The unity of the family, first of all – you mentioned that Harry is going to be publishing his autobiography in January, and we don’t know what’s going to be in there, so we can’t presume what he will say. But obviously questions are being asked.
Another challenge of unity, and probably more importantly, is the unity of the United Kingdom itself, given there are still many people who wish for an independent Scotland. Interestingly, and probably for the only time in her reign, Queen Elizabeth II in 1977 during her Silver Jubilee delivered an impassioned speech in which she crossed a little bit that line into being political, because she strongly advocated for the United Kingdom to stay united. So that is also something that Charles will be involved, directly or indirectly, in his conversations with the prime minister and the government.
There have also been talks of countries wanting to leave the Commonwealth following the death of Queen Elizabeth II – could this be the king that loses the Commonwealth?
I think the most pressing issue is the unity of the Commonwealth. We need to remember that Charles is not only the king of the United Kingdom but he’s also the king of 14 other states and the head of the Commonwealth, which is 56 countries. We have seen and heard in recent days and weeks voices starting to call for an end of the British monarch as the head of state. This is why I think that unity is the main challenge for the beginning of his reign.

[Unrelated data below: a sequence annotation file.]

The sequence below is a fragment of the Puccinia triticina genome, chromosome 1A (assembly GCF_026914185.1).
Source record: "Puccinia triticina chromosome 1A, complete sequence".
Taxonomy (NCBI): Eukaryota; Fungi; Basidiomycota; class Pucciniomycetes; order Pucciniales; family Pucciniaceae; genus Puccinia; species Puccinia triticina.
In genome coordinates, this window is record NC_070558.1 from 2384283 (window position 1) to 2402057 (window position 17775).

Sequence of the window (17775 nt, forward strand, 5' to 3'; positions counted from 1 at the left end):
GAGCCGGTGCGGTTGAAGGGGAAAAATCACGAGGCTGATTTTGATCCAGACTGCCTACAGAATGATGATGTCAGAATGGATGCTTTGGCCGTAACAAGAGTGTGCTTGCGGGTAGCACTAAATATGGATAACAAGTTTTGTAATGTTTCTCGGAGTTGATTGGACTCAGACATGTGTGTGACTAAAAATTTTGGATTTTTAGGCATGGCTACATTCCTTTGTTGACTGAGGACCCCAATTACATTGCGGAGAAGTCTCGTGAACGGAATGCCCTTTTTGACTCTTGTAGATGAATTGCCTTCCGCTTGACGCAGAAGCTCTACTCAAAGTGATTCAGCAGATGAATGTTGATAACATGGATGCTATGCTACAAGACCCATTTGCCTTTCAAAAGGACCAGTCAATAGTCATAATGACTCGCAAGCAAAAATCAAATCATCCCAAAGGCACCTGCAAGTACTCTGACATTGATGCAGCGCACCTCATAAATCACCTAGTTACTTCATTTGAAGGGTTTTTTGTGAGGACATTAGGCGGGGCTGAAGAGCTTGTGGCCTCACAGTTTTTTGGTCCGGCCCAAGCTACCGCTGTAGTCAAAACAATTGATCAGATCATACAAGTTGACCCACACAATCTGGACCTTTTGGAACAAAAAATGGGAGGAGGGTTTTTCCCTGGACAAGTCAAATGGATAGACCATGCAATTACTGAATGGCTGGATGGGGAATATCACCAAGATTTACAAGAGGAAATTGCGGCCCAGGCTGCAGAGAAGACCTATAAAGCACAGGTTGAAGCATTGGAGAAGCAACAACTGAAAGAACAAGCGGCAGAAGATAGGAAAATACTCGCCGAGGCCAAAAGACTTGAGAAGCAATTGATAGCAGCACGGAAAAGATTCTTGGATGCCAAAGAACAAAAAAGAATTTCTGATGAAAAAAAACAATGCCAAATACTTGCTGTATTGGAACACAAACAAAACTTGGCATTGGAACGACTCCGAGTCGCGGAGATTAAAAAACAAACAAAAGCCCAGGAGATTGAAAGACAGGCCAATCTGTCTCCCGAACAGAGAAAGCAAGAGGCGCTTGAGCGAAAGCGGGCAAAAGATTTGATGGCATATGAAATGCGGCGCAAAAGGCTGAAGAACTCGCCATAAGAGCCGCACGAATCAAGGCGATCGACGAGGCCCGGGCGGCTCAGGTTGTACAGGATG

Queen Elizabeth II was, by and large, a very popular monarch. Do you see Charles as someone who can retain that same sort of charisma and popularity? He hasn’t always been the most celebrated figure in the royal family in the eyes of the British public…
I think he has earned the respect and trust of the British people and it’s a blessing for him that he became king at such a late age. He’ll be 74 next month, and something that’s quite striking - and not many people have talked about it - is that Camilla has become queen at his side. I get the feeling that the British public have welcomed her. I have not heard of anyone who says that she should not be queen. She has also earned the trust and respect of the British people.
You must remember also that Charles has a different personality to his mother. His mother was immensely respected. She kept the stability, which is the root of what the crown represents. But she was shyer than Charles and less open to showing her emotions. And Charles is someone who’s quite emotional. He’s an empath, he’s able to relate. When I worked for him at The Prince’s Trust, for example, I saw him talking to young people from very difficult backgrounds and who had very difficult starts to life. And the way he interreacted with them and cared about them never failed to amaze me, given that he was born into such privilege and such wealth.